Richter Scale

Divided Government Revisited

Did the era of divided U.S. government really only begin when the Republicans took over the House?

Takeaways


  • The acolytes of divided government ought to understand that the past is really prologue.
  • As far as Democrats are concerned, the United States lives in a regime marked nominally by divided government on an almost permanent basis.
  • Republicans are imbued with a European-style sense of internal party discipline and do not really tolerate any deviations from the party line.
  • In the United States, effective government, in the sense of unitary government where all key power centers pull in the same direction, can likely only be attained if and when Republicans control all three houses.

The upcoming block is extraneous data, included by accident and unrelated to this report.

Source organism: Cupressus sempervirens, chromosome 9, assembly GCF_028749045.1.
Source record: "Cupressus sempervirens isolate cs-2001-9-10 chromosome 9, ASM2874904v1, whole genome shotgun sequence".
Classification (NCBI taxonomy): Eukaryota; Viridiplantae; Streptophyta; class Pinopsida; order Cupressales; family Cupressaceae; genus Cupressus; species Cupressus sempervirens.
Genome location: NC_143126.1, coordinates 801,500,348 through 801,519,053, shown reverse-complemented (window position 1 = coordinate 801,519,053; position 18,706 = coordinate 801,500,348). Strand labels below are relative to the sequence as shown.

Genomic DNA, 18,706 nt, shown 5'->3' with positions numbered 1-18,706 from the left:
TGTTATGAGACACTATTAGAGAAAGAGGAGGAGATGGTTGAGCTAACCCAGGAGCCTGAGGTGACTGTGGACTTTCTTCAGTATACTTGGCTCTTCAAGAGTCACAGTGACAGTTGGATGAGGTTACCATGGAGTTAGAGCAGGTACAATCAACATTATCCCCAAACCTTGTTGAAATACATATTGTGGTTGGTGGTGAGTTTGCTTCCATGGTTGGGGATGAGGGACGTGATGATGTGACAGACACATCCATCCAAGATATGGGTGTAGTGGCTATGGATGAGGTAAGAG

• Whenever Democrats are "in power," as they were for the first two years of the Obama Administration, the United States already lives under a regime of divided government.

Praises aside, there is an even bigger question to be answered: Are the proponents of divided government correct in their often-made assumption that the era of divided government only began in January 2011, with the Republicans officially taking control of the U.S. House of Representatives?

Any true student of constitutional systems and political power, one with at least a touch of international experience, would probably disagree with that line of thinking.

At least, as far as Democrats are concerned, the United States lives in a regime marked by divided government on an almost permanent basis.